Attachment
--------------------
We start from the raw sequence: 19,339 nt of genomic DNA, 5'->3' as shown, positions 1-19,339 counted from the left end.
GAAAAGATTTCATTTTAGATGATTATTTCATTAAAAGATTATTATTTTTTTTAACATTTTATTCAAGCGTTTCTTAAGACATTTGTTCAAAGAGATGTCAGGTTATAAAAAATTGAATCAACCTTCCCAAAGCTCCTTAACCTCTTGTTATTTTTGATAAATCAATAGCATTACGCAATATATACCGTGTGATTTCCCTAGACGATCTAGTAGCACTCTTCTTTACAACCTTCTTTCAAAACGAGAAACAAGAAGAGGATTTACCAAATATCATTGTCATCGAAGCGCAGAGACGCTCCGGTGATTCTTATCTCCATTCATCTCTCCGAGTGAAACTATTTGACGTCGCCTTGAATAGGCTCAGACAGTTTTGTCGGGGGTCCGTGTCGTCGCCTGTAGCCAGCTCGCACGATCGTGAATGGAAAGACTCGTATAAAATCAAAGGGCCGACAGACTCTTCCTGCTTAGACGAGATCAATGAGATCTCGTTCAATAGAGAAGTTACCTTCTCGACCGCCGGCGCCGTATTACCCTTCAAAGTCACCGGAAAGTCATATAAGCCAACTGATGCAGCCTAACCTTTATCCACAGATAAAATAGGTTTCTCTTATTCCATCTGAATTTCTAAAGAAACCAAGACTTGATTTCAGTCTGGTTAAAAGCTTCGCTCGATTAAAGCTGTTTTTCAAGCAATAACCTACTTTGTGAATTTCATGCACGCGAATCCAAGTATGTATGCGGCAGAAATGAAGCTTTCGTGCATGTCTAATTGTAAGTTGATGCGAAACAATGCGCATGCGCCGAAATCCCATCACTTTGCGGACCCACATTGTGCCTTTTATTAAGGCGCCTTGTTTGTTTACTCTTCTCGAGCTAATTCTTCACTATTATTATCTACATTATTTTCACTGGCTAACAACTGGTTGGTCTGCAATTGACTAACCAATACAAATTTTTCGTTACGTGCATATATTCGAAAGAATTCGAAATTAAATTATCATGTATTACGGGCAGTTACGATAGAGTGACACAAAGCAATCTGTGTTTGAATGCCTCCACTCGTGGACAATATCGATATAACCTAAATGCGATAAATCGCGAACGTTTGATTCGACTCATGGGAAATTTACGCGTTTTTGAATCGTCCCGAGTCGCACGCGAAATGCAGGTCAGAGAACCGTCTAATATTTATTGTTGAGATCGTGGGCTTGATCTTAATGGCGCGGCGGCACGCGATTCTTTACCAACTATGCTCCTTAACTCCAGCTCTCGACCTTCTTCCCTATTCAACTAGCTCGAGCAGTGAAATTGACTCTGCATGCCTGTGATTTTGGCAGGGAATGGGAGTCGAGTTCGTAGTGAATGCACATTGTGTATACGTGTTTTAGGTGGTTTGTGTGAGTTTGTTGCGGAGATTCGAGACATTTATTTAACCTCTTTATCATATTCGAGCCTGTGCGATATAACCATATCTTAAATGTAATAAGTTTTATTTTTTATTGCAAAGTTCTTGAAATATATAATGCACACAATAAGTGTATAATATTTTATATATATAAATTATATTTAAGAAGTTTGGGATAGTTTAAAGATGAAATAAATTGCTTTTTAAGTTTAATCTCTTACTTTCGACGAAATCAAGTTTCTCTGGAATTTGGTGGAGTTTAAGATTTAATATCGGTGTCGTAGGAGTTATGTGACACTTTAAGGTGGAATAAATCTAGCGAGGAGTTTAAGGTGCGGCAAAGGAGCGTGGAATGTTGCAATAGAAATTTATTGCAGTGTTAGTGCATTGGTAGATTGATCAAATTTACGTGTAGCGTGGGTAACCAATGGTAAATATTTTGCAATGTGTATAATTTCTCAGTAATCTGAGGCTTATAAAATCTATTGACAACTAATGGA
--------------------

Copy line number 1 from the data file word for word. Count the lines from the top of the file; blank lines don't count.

We start from the raw sequence: 19,339 nt of genomic DNA, 5'->3' as shown, positions 1-19,339 counted from the left end.